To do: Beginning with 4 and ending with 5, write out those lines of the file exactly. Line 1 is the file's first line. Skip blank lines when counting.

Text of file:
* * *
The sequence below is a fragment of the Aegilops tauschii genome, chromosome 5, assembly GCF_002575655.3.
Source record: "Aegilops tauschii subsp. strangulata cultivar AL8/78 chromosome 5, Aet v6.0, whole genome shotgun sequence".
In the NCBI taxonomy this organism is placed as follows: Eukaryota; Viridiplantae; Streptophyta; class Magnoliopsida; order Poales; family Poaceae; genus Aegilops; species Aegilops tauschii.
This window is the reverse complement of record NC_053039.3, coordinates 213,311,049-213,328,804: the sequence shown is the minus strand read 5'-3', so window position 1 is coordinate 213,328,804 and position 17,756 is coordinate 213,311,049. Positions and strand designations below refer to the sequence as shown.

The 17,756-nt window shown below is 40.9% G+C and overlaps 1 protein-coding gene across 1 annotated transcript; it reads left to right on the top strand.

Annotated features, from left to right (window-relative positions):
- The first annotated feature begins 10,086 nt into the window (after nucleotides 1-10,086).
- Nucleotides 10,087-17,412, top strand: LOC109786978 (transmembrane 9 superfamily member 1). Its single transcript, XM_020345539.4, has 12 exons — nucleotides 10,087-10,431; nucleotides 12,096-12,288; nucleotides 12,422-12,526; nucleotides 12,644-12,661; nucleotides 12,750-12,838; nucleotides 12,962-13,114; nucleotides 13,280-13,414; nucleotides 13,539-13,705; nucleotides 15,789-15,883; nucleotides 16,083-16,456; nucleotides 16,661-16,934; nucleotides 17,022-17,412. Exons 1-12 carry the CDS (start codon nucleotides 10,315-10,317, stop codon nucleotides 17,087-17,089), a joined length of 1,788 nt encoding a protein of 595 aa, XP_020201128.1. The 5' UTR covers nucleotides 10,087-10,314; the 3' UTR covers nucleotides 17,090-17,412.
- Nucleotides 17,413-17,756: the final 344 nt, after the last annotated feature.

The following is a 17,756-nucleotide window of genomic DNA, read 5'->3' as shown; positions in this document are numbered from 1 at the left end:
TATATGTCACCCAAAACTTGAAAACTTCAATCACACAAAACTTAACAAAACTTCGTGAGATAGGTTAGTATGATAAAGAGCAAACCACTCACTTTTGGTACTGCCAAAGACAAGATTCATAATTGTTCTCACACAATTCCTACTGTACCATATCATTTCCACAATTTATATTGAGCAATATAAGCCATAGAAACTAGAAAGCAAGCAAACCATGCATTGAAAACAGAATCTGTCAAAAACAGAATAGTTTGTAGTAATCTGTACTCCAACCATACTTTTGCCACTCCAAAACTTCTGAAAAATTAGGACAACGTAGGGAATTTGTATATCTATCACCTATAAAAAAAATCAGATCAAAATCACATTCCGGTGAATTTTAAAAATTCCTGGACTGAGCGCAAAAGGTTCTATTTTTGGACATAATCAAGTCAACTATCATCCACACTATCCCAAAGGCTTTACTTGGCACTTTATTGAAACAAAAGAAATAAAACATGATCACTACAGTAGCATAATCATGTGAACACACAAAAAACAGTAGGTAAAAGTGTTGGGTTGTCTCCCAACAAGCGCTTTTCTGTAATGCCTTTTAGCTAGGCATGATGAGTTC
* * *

This window is the reverse complement of record NC_053039.3, coordinates 213,311,049-213,328,804: the sequence shown is the minus strand read 5'-3', so window position 1 is coordinate 213,328,804 and position 17,756 is coordinate 213,311,049. Positions and strand designations below refer to the sequence as shown.

The 17,756-nt window shown below is 40.9% G+C and overlaps 1 protein-coding gene across 1 annotated transcript; it reads left to right on the top strand.